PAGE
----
In the founding memo, Jules wrote a kind of fiduciary poem:
          Money from 1) school, 2) department, 3) private sources
                      1—no—not yet
                      2—almost nothing

Verses that seem fresh even today, unfortunately. Desirability, but whose desire? The editors, that they should work a forty-hour week without pay? The readers, who have to be stopped one in three, as if by the Ancient Mariner? Contributors, who get paid about the same wages as in 1959? I do not know if anything human really has this desire. But who's completely human these days?

Some of the social causes this magazine has espoused have slowly triumphed. The founders of the Massachusetts Review actively solicited the work of black writers, artists, and scholars, then printed it right next to Robert Frost and Cleanth Brooks and William Carlos Williams and Leonard Baskin. In our time, Jim Crow died by agonizing degrees. African American studies grew into a doctoral-level academic discipline. Barack Obama was born during Volume 2. 

MR has more founding fathers than mothers, because—and here you must pinch yourself to remember—there were few women on the faculty. Hiring a woman assistant professor remained a radical act till the mid-1970s. In 1972, we published Woman:An Issue, edited by Lee Edwards, Mary Heath, and Lisa Baskin. It featured work by a real feminist pantheon, including Lucille Clifton, Bella Abzug,Anais Nin, Angela Davis, Johnetta Cole,Maxine Kumin, Sonia Sanchez, and Anne Halley. It was an internal as well as an external statement. With Edwards, Heath, and Baskin, and with Doris Abramson, Esther Terry, Anne Halley, Leone Stein, Oriole Farb Feshbach, Ellen Dore Watson, Corinne Demas, and all the others, we've had a feminist pantheon all our own.

Refugees from Hitler and Stalin lived to see new diasporas rippling over the world, until nations no longer knew themselves in the mirror. The migrant experience, one of MR's earliest and most durable narratives, became a story with global resonance. A new academic project, Post Colonial Studies, sprang up everywhere to consider new transnational kinds of culture and identity. Edward Everett Hale's "Man Without a Country" is now a citizen of the world.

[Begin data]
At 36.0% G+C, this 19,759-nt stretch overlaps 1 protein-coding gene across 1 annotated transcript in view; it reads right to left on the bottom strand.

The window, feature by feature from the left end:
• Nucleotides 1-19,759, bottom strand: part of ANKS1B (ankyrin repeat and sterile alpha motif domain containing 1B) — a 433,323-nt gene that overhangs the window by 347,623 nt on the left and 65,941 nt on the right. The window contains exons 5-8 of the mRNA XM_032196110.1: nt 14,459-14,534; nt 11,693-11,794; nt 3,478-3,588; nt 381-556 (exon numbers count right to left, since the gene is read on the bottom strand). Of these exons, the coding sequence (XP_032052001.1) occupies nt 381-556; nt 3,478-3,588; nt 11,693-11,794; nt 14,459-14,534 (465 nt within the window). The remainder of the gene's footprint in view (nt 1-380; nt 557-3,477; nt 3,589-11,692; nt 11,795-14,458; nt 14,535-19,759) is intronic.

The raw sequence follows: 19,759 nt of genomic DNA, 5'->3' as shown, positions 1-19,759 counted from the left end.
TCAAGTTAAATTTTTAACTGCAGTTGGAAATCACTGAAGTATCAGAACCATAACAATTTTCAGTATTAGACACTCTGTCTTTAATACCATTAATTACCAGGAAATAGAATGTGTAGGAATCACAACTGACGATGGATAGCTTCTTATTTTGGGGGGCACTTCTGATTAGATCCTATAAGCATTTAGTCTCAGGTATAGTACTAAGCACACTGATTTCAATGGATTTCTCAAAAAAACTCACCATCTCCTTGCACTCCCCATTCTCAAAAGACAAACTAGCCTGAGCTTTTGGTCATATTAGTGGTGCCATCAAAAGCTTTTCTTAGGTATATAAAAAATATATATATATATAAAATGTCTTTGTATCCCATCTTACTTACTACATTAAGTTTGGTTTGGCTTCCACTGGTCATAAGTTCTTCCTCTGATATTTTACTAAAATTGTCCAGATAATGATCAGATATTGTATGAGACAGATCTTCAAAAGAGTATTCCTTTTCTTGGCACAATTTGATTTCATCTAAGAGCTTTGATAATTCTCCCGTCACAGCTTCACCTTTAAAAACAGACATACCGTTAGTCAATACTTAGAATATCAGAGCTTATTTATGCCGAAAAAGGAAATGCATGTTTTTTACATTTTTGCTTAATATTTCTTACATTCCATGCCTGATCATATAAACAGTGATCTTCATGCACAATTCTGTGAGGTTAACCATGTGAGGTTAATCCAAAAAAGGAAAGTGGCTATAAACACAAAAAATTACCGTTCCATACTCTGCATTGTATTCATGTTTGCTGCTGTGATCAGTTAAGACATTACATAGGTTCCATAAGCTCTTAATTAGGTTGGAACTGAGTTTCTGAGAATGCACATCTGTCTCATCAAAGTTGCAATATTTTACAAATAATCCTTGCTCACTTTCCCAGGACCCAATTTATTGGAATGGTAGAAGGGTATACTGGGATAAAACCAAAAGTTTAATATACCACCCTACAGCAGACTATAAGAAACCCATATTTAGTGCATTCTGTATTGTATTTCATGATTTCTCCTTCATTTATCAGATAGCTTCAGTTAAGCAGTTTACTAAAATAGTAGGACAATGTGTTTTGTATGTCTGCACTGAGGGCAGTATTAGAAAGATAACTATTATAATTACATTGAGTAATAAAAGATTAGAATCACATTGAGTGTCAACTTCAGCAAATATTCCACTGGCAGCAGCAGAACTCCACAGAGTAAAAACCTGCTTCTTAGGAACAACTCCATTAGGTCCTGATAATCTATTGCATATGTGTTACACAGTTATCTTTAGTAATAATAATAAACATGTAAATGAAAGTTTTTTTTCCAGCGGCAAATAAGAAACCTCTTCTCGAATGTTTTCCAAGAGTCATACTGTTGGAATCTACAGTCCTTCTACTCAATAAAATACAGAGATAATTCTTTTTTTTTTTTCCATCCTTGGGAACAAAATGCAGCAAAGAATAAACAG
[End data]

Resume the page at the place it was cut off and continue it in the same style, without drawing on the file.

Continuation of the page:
Where thought and the arts blossom, there are always women who love women and men who love men. And so it is inescapable that any literary quarterly would count them among its contributors, many years before the topic could be broached in civil conversation. The progression from Germaine Bree (orientation unnoted in the contributors' notes, of course) in our second issue in 1960, to John Emil Vincent's Especially Queer Issue in 2008, has been a widening roadway rather than a new route. The Canada issue of 1990, edited by Robert Schwartzwald, is a milestone on this path. After slow years had passed, we witnessed a florescence of civil rights that makes gay marriage old news here in Massachusetts—and coming soon to a state near you.

Whenever injustice is done to people because of who they are or what they think and say, the Massachusetts Review raises its small voice in protest. History, the long of it, is on the side of justice. Even though every day every thing seems to go wrong.

Who hasn't dreamed of starting a magazine? Far fewer have pondered the near-oxymoronic future of a magazine half a century old. How to make tradition hatch out innovation? What if the tradition is a tradition of innovation? How to balance the past and future so skillfully as to make a present of it?

For this issue we might have collected the best of the past, a kind of greatest hits compilation. But where is the future in that? We thought perhaps of assigning a piece from the past to present-day contributors, and asking them to react to it in some way or another—by a rebutting argument, or an updated story, or a new poem springboarded from the old. But finally we realized that we know better, that neither art not thought can be produced on cue, and solely in reaction to something.